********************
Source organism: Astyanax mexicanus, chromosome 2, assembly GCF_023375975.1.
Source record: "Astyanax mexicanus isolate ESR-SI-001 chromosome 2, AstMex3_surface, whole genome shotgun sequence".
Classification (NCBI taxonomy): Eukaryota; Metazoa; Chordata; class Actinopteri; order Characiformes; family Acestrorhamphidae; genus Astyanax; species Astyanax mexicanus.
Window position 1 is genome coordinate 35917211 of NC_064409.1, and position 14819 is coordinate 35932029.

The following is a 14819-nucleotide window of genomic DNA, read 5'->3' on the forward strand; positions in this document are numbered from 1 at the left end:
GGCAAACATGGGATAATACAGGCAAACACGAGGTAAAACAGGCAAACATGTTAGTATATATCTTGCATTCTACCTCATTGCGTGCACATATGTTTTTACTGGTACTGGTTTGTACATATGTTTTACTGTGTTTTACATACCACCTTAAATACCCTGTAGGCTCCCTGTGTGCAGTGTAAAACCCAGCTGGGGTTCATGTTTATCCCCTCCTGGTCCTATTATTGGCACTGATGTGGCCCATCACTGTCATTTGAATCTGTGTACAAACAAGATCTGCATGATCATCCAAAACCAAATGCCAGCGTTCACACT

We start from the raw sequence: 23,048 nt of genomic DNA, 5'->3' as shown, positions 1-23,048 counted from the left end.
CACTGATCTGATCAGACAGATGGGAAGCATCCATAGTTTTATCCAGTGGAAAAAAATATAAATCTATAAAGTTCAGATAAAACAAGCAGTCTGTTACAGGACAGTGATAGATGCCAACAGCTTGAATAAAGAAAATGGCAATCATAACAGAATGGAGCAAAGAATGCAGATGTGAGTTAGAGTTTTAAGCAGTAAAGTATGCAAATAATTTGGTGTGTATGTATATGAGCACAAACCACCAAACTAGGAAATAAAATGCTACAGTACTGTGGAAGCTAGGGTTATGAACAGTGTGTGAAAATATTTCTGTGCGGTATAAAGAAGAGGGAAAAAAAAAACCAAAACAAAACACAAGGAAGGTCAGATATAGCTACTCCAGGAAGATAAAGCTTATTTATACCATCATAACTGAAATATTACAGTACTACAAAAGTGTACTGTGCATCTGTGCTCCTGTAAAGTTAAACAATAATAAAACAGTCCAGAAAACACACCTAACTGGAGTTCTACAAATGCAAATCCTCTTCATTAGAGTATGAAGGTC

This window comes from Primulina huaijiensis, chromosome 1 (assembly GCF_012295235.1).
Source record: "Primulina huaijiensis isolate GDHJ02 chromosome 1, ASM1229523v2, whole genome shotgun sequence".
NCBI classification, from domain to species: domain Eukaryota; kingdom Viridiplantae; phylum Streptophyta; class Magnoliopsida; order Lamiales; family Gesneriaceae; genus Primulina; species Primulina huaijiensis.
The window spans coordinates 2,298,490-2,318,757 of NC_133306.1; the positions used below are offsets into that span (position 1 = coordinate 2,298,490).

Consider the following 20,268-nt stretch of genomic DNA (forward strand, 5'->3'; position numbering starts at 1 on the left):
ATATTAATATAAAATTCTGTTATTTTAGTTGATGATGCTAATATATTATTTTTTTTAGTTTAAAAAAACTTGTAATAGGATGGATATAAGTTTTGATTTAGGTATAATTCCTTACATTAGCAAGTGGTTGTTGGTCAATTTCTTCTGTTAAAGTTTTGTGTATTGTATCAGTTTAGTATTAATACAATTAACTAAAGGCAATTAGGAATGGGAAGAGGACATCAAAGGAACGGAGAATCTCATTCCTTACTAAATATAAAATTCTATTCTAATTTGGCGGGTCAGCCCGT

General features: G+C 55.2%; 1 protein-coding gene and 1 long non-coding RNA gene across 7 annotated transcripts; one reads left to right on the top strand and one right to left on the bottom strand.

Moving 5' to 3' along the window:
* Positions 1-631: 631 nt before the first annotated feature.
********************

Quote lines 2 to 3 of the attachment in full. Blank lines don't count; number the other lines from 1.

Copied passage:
Source record: "Astyanax mexicanus isolate ESR-SI-001 chromosome 2, AstMex3_surface, whole genome shotgun sequence".
Classification (NCBI taxonomy): Eukaryota; Metazoa; Chordata; class Actinopteri; order Characiformes; family Acestrorhamphidae; genus Astyanax; species Astyanax mexicanus.